When your surgeon isn't the one you expected
Mary Ann Bart, seen with granddaughter Madison Bart and grandson Dominic VanDerWal, sued a urologist at Northwestern Memorial Hospital, alleging he did not perform her kidney operation as promised. (Antonio Perez, Chicago Tribune)
A different physician can step in for legitimate reasons, such as a medical emergency involving the surgeon. And at academic medical centers, residents and other junior health professionals often perform procedures under supervision. Medical experts and patient advocates agree that is acceptable as long as patients are informed and give consent.
But in some cases, patient advocates say, there can be an actual bait-and-switch, when a prominent surgeon promises to carry out the procedure but does not.
It's not clear how often such "ghost surgeries" occur, because they are not tracked or studied. But lawsuits provide a glimpse into the allegations of unhappy patients who had bad outcomes, started to look into what went wrong, and learned they were mistaken about which doctor performed the procedure.
Denyse Richter of New Hampshire filed a medical malpractice case after her heart was severely damaged in a cardiac operation. She had sought out a renowned, triple board-certified cardiologist, but instead the procedure was performed by a less experienced provider. Now Richter requires a pacemaker.
"I sought the rock star, and I got the opening act," said Richter, whose case went to a jury in 2008 before being settled for an undisclosed amount.
In Chicago, an orthopedic surgeon filed a suit in 2004 that accuses Rush University Medical Center and a group of fellow surgeons of billing Medicare for operations conducted by unsupervised medical residents. And last month, a patient sued a urologist at Northwestern Memorial Hospital, alleging he did not perform her kidney operation as promised.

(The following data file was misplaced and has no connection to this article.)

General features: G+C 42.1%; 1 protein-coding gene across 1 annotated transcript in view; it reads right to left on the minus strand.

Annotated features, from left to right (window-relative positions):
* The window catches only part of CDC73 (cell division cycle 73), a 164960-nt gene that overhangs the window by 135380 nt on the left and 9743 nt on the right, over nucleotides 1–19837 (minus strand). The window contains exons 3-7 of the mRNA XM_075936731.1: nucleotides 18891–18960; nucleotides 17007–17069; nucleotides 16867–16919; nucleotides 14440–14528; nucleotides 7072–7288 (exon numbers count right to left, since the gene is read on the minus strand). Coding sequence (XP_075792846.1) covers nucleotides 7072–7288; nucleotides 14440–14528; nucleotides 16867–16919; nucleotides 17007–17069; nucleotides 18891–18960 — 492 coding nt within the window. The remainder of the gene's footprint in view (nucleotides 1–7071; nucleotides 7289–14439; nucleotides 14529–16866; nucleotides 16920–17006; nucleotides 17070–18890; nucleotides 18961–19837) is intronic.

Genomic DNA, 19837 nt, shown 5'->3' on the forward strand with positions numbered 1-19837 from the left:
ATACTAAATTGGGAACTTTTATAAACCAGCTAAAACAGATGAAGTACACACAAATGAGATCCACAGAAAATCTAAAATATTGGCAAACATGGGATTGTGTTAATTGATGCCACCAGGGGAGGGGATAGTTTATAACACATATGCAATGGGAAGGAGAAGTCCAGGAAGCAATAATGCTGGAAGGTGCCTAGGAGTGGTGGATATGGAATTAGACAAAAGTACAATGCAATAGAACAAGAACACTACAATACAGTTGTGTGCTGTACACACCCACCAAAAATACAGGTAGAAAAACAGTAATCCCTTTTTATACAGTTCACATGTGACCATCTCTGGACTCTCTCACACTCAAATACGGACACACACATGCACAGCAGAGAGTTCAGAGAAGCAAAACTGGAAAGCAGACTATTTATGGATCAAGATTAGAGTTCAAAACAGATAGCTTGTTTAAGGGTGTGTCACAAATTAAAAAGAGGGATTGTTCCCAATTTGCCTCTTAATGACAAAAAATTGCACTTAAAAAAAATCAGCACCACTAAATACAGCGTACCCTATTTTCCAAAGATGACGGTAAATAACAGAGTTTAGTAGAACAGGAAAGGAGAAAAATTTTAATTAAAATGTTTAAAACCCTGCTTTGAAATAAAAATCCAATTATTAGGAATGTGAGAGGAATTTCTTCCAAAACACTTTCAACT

Patient advocates say it's not uncommon to hear from people with similar stories, though such cases can be difficult to win in court.
"We can go into the operating room, be sedated and have a different person we know nothing about cut into our bodies," said Dr. Julia Hallisy, a dentist who is president of The Empowered Patient Coalition, based in San Francisco. "It's alarming and disconcerting on so many levels, not just from a medical or legal standpoint, but from a trust and ethical standpoint."
Hallisy got interested in ghost surgery in 1998, when a review of her late daughter's medical records revealed that the name of the surgeon she had expected to perform a biopsy wasn't in the operative notes. Listed instead were two medical residents, Hallisy said.
Yet the surgeon had appeared after the procedure — dressed in scrubs and holding a vial containing a piece of her daughter's bone — to say it went well, Hallisy said.
It "seemed intentionally misleading," she said, and although her young daughter wasn't harmed, the family felt manipulated and filed a complaint with the California medical board. Hallisy said the experience helped motivate her to start an advocacy group; patients, she said, want informed, transparent and shared decision-making.
The American College of Surgeons tells its members that it's unethical to mislead a patient about the identity of the person performing an operation.
"This principle applies to the surgeon who performs the operation when the patient believes that another physician is operating ('ghost surgery') and to the surgeon who delegates a procedure to another surgeon without the knowledge and consent of the patient," the organization's guidelines state.
The guidelines also make clear that the surgeon is responsible for the patient's welfare throughout the operation, including remaining in the operating room or the immediate vicinity.
"The surgeon may delegate part of the operation to associates or residents under his or her personal direction, because modern surgery is often a team effort," the guidelines state. "If a resident is to perform the operation ... under the general supervision of the attending surgeon, the patient should have prior knowledge."
Dr. Joanne Conroy, chief health care officer for the Association of American Medical Colleges, the organization representing the nation's medical schools and teaching hospitals, said informed consent has greatly improved in an effort to be more transparent about who is doing what.
"Over the last 30 years, we have become much more explicit about the fact that students will be involved in your care," she said. "We have been much more granular about talking about their involvement and talking to patients about their presence."
But even patients who shop around for a surgeon may not take the time to understand what exactly will happen in the operating room. At least one study reported that most people don't read their consent form, which spells out who will be involved in critical parts of the procedure.